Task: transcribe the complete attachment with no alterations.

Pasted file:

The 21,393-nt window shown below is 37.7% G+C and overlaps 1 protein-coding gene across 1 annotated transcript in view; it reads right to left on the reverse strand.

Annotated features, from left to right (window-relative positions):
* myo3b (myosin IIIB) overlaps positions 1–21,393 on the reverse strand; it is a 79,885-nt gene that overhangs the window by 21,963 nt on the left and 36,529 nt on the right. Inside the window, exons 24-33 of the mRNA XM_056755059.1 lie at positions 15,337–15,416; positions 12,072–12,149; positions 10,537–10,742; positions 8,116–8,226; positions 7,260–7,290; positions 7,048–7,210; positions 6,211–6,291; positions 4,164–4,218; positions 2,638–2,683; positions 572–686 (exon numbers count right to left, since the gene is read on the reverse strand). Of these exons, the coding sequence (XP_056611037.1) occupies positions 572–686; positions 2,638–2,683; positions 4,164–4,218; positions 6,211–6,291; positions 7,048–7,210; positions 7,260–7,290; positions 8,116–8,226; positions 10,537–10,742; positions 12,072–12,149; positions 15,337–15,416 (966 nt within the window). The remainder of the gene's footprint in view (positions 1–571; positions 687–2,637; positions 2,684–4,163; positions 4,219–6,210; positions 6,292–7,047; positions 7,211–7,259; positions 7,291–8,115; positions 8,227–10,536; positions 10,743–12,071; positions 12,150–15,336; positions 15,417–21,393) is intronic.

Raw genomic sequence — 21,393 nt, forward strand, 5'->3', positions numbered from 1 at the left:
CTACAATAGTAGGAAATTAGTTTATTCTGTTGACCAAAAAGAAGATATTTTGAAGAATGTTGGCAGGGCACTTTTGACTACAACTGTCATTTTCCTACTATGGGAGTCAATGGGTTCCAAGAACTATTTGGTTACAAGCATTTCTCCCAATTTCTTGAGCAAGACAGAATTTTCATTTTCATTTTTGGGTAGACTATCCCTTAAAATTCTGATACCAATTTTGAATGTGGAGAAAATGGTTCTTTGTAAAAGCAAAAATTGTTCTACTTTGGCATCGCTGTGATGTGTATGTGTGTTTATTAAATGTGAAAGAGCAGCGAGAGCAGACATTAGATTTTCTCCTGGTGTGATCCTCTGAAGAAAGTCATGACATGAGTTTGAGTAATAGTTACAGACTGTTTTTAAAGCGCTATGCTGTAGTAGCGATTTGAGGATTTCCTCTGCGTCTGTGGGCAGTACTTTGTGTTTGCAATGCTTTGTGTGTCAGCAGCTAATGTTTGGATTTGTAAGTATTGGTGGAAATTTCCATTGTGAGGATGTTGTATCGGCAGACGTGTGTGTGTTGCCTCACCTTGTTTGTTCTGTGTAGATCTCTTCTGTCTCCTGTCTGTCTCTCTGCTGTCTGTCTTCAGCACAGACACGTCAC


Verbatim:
The 21,393-nt window shown below is 37.7% G+C and overlaps 1 protein-coding gene across 1 annotated transcript in view; it reads right to left on the reverse strand.

Annotated features, from left to right (window-relative positions):
* myo3b (myosin IIIB) overlaps positions 1–21,393 on the reverse strand; it is a 79,885-nt gene that overhangs the window by 21,963 nt on the left and 36,529 nt on the right. Inside the window, exons 24-33 of the mRNA XM_056755059.1 lie at positions 15,337–15,416; positions 12,072–12,149; positions 10,537–10,742; positions 8,116–8,226; positions 7,260–7,290; positions 7,048–7,210; positions 6,211–6,291; positions 4,164–4,218; positions 2,638–2,683; positions 572–686 (exon numbers count right to left, since the gene is read on the reverse strand). Of these exons, the coding sequence (XP_056611037.1) occupies positions 572–686; positions 2,638–2,683; positions 4,164–4,218; positions 6,211–6,291; positions 7,048–7,210; positions 7,260–7,290; positions 8,116–8,226; positions 10,537–10,742; positions 12,072–12,149; positions 15,337–15,416 (966 nt within the window). The remainder of the gene's footprint in view (positions 1–571; positions 687–2,637; positions 2,684–4,163; positions 4,219–6,210; positions 6,292–7,047; positions 7,211–7,259; positions 7,291–8,115; positions 8,227–10,536; positions 10,743–12,071; positions 12,150–15,336; positions 15,417–21,393) is intronic.

Raw genomic sequence — 21,393 nt, forward strand, 5'->3', positions numbered from 1 at the left:
CTACAATAGTAGGAAATTAGTTTATTCTGTTGACCAAAAAGAAGATATTTTGAAGAATGTTGGCAGGGCACTTTTGACTACAACTGTCATTTTCCTACTATGGGAGTCAATGGGTTCCAAGAACTATTTGGTTACAAGCATTTCTCCCAATTTCTTGAGCAAGACAGAATTTTCATTTTCATTTTTGGGTAGACTATCCCTTAAAATTCTGATACCAATTTTGAATGTGGAGAAAATGGTTCTTTGTAAAAGCAAAAATTGTTCTACTTTGGCATCGCTGTGATGTGTATGTGTGTTTATTAAATGTGAAAGAGCAGCGAGAGCAGACATTAGATTTTCTCCTGGTGTGATCCTCTGAAGAAAGTCATGACATGAGTTTGAGTAATAGTTACAGACTGTTTTTAAAGCGCTATGCTGTAGTAGCGATTTGAGGATTTCCTCTGCGTCTGTGGGCAGTACTTTGTGTTTGCAATGCTTTGTGTGTCAGCAGCTAATGTTTGGATTTGTAAGTATTGGTGGAAATTTCCATTGTGAGGATGTTGTATCGGCAGACGTGTGTGTGTTGCCTCACCTTGTTTGTTCTGTGTAGATCTCTTCTGTCTCCTGTCTGTCTCTCTGCTGTCTGTCTTCAGCACAGACACGTCAC